While most ASEAN countries welcome a counterweight to China’s growing presence and assertiveness in the region, it is not clear that they all welcome AUKUS. ASEAN members such as Indonesia and Malaysia have expressed deep concern over the continued arms race and power projection in the region. Others, like the Philippines, were more positive about the deal. Singapore, which is also a party to the Five Power Defence Arrangements (FPDA) with the UK, Australia, Malaysia and New Zealand, generally has to perform a delicate balancing act between the two global superpowers, as do all countries in the region. AUKUS is set to strengthen the weight of Australia and perhaps even give it the role of a “deputy sheriff” on behalf of the United States in the region. Most countries in Southeast Asia do not want to choose sides in the ever-intensifying geopolitical competition. That said, concerns are growing about what it would mean for ASEAN should there be a situation – possibly sooner rather than later – that would require taking a stance.


What are your expectations for Germany’s future foreign and defence policy in the region?

AUKUS and the disappointment with how the US has treated France in particular will probably lead to Germany working even more closely with its EU partners in the future to have a European position on their own and strengthen European sovereignty. Bilaterally, I would assume that Germany will continue to rely primarily on its economic statecraft to achieve foreign policy goals. The future German government, which we understand will likely be a coalition of three parties with different views on foreign affairs, will have to perform a balancing act between value- and interest-driven policies, particularly in the complex geopolitics of Southeast Asia. One would hope that the AUKUS shock will lead to more robust discussions and determination for the EU to build a credible posture of its own. The role of Germany in this would of course be crucial. I wonder, though, how many resources Germany can really commit to the Indo-Pacific region, knowing that the challenges in its immediate European and Eurasian neighbourhood take priority. In the end, I would think that Germany will continue to be a normative, economic and technological power in our part of the world.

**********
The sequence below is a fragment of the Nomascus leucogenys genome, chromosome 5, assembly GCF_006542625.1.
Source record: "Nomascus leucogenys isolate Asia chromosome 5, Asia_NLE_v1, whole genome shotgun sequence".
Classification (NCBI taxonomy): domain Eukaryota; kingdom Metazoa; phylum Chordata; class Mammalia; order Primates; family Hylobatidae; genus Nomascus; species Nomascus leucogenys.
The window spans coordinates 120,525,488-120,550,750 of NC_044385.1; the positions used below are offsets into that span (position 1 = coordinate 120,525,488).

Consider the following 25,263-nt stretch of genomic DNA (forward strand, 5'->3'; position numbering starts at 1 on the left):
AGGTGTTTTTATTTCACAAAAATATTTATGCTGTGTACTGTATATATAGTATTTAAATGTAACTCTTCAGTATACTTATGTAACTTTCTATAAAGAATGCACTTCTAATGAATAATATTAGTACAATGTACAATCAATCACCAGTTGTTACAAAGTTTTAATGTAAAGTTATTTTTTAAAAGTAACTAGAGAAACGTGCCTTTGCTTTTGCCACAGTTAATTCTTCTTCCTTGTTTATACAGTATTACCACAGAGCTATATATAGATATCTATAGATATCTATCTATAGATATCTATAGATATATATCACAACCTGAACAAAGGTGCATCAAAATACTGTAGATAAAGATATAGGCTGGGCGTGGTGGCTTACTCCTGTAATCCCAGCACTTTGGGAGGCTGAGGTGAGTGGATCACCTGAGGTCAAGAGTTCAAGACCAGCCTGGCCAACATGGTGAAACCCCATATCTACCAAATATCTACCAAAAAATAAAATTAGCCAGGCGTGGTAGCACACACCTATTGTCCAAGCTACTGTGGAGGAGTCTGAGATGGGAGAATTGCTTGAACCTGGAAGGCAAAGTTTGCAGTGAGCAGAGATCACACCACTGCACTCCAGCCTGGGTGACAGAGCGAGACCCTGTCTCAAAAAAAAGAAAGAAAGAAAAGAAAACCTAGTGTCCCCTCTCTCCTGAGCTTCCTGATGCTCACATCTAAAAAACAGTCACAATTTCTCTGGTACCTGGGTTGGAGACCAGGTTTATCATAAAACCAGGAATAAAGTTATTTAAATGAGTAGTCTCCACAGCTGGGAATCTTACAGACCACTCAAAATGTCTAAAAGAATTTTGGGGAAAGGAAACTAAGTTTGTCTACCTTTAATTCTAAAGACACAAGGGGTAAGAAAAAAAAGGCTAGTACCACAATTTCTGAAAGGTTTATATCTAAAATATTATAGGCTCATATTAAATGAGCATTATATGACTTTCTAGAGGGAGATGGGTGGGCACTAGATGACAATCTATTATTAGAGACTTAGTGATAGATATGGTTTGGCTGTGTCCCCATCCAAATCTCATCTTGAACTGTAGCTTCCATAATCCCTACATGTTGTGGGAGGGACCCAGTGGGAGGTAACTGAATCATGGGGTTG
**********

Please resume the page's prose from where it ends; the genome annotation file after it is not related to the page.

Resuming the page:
Dr Yeo Lay Hwee is the Director of the European Union Centre in Singapore and Council Secretary at the Singapore Institute of International Affairs. She is also a member of the FES Asia Strategic Foresight Group. 


About this series:

The publication of the EU Indo-Pacific Strategy coincided with the announcement of AUKUS, the new security partnership between the United States, United Kingdom and Australia, creating a flurry of geopolitical waves across the region and beyond. In a series of short interviews, Friedrich-Ebert-Stiftung (FES) in Asia brings you insights and analyses from thought leaders to put the complex strategic implications of these developments into perspective. Our experts also share their expectations for Germany’s future foreign and defence policy after the recent elections.

The views expressed in this article are not necessarily those of FES.